Many in our community say to be grateful and not complain that the President has larger fish to fry at the moment than LGBT equality. But to think that in the year 2012 in the United States of America the “greatest country in the world” that a section of its population is demonized, discriminated against and purposely treated differently by their own country as second class citizens is a pretty GODAMM BIG FISH.
I will continue to complain that it’s not enough because IT ISN’T ENOUGH! And if you choose to accept less than those around you then sit by and take the scraps that are doled out to you and are wiling to wait for something that may never come than that’s all that you deserve.
Massachusetts State Senate candidate Elizabeth Warren spoke out loudly and clearly for FULL EQUALITY (Which is refreshing for a Democrat)in a post at Blue Mass Group:
As other states grapple with whether to support marriage equality, I’m ready to move to the next step: End the two-tiered system created by the Defense of Marriage Act. Our federal government should not be in the business of selecting which married couples it supports and which it treats with contempt. States define marriage among couples, and, once married, all those couples and their families should have the same protections, the same benefits, and the same tax treatments. Fairness and equality are foundational values in our country, and nowhere is that more important than in our families.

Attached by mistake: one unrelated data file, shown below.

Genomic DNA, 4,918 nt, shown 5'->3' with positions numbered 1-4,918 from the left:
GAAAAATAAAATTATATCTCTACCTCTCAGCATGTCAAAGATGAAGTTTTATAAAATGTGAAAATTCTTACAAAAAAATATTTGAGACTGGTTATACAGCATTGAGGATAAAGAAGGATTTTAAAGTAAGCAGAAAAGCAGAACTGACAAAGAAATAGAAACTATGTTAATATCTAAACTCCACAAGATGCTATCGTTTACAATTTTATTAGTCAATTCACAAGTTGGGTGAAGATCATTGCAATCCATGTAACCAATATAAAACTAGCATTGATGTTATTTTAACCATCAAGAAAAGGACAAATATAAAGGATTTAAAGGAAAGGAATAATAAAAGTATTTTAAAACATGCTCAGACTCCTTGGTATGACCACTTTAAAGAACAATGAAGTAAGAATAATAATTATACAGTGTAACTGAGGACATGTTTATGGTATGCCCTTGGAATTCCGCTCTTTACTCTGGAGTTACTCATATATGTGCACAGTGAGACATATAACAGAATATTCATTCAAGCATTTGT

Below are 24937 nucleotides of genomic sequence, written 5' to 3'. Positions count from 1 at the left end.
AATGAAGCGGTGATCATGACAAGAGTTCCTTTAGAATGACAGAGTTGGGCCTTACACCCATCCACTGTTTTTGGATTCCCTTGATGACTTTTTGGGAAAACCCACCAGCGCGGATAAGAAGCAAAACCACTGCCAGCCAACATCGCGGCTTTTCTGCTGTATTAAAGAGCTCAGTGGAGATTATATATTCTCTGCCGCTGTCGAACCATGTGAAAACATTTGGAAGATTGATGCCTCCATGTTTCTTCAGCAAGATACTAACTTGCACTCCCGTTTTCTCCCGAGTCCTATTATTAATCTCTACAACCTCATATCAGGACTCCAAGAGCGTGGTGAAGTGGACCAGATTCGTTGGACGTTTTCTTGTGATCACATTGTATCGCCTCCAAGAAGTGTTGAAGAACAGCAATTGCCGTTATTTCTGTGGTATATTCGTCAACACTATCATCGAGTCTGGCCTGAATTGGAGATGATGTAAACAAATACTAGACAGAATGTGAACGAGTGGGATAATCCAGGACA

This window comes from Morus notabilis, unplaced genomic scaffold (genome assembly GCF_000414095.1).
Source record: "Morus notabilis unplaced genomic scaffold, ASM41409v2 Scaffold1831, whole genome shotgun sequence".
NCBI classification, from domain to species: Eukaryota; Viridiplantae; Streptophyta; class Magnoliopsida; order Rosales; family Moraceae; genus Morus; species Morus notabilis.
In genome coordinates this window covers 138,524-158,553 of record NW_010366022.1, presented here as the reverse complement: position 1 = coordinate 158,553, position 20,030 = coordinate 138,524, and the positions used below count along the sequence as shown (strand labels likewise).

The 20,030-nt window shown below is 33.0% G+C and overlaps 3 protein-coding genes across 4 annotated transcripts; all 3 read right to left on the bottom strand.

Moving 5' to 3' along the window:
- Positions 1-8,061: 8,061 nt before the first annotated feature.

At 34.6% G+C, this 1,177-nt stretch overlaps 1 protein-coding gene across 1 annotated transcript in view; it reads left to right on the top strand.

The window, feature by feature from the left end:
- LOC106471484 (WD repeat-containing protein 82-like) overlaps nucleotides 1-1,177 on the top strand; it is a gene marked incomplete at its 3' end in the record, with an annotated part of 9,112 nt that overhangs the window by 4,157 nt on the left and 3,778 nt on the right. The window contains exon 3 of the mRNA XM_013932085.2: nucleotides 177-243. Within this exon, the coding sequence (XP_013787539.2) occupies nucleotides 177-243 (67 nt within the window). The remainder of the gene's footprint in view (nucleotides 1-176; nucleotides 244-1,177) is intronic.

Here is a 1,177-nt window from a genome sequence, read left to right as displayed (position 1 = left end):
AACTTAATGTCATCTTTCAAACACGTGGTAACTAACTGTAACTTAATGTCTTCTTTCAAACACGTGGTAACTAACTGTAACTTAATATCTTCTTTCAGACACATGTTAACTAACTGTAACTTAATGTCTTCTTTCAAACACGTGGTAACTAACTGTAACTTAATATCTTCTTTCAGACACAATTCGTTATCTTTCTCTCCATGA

In the workplace, people should be hired for what they can do and evaluated on their performance – period. I strongly support the fully inclusive Employee Non-Discrimination Act. Particularly in these uncertain times, people must have confidence that they will be judged on the merits. Again, this speaks to the fairness and equality that mark us as a people.
Finally, Massachusetts has been a leader in combating the rise of bullying. After college, I taught elementary school and saw first hand how important it is for kids to learn in a safe and welcoming environment. We need to help teachers and administrators create and foster an environment that welcomes students and their families, whether kids are being raised in a single parent household, by their grandparents, or by their lesbian moms or gay dads.